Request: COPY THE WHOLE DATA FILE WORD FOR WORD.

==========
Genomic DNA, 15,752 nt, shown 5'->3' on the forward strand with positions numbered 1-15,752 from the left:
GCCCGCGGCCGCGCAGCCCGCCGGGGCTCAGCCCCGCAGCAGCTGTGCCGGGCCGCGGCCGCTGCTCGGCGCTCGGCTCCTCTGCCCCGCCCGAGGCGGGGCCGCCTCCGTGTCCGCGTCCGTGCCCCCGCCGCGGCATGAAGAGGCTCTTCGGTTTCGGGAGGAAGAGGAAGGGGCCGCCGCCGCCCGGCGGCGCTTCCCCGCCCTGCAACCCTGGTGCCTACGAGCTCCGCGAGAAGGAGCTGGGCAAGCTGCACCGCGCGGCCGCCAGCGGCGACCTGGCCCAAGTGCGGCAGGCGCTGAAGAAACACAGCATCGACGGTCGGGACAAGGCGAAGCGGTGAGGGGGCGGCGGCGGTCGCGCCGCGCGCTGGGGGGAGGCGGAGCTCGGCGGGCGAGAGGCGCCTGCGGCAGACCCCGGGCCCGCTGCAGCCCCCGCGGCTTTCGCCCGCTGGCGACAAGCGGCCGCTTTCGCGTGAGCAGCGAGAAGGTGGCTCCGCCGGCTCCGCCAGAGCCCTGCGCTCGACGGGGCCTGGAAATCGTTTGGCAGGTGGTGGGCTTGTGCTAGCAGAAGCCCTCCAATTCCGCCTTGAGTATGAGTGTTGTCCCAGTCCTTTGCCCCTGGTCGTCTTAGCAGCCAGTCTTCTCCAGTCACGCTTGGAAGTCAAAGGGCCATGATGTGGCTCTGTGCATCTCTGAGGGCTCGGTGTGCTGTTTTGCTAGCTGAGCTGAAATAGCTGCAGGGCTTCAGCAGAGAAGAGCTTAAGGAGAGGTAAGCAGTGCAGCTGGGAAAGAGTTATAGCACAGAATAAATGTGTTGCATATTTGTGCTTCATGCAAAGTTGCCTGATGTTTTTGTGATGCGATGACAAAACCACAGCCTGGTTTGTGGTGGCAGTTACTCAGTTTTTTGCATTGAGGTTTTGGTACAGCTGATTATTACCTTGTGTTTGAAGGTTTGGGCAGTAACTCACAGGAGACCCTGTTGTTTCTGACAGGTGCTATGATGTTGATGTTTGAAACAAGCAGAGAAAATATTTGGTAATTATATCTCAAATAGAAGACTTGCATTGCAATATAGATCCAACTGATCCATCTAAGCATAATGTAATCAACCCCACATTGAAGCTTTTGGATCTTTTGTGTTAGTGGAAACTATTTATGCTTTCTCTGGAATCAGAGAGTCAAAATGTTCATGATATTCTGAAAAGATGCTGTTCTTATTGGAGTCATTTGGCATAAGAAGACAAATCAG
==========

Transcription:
Genomic DNA, 15,752 nt, shown 5'->3' on the forward strand with positions numbered 1-15,752 from the left:
GCCCGCGGCCGCGCAGCCCGCCGGGGCTCAGCCCCGCAGCAGCTGTGCCGGGCCGCGGCCGCTGCTCGGCGCTCGGCTCCTCTGCCCCGCCCGAGGCGGGGCCGCCTCCGTGTCCGCGTCCGTGCCCCCGCCGCGGCATGAAGAGGCTCTTCGGTTTCGGGAGGAAGAGGAAGGGGCCGCCGCCGCCCGGCGGCGCTTCCCCGCCCTGCAACCCTGGTGCCTACGAGCTCCGCGAGAAGGAGCTGGGCAAGCTGCACCGCGCGGCCGCCAGCGGCGACCTGGCCCAAGTGCGGCAGGCGCTGAAGAAACACAGCATCGACGGTCGGGACAAGGCGAAGCGGTGAGGGGGCGGCGGCGGTCGCGCCGCGCGCTGGGGGGAGGCGGAGCTCGGCGGGCGAGAGGCGCCTGCGGCAGACCCCGGGCCCGCTGCAGCCCCCGCGGCTTTCGCCCGCTGGCGACAAGCGGCCGCTTTCGCGTGAGCAGCGAGAAGGTGGCTCCGCCGGCTCCGCCAGAGCCCTGCGCTCGACGGGGCCTGGAAATCGTTTGGCAGGTGGTGGGCTTGTGCTAGCAGAAGCCCTCCAATTCCGCCTTGAGTATGAGTGTTGTCCCAGTCCTTTGCCCCTGGTCGTCTTAGCAGCCAGTCTTCTCCAGTCACGCTTGGAAGTCAAAGGGCCATGATGTGGCTCTGTGCATCTCTGAGGGCTCGGTGTGCTGTTTTGCTAGCTGAGCTGAAATAGCTGCAGGGCTTCAGCAGAGAAGAGCTTAAGGAGAGGTAAGCAGTGCAGCTGGGAAAGAGTTATAGCACAGAATAAATGTGTTGCATATTTGTGCTTCATGCAAAGTTGCCTGATGTTTTTGTGATGCGATGACAAAACCACAGCCTGGTTTGTGGTGGCAGTTACTCAGTTTTTTGCATTGAGGTTTTGGTACAGCTGATTATTACCTTGTGTTTGAAGGTTTGGGCAGTAACTCACAGGAGACCCTGTTGTTTCTGACAGGTGCTATGATGTTGATGTTTGAAACAAGCAGAGAAAATATTTGGTAATTATATCTCAAATAGAAGACTTGCATTGCAATATAGATCCAACTGATCCATCTAAGCATAATGTAATCAACCCCACATTGAAGCTTTTGGATCTTTTGTGTTAGTGGAAACTATTTATGCTTTCTCTGGAATCAGAGAGTCAAAATGTTCATGATATTCTGAAAAGATGCTGTTCTTATTGGAGTCATTTGGCATAAGAAGACAAATCAG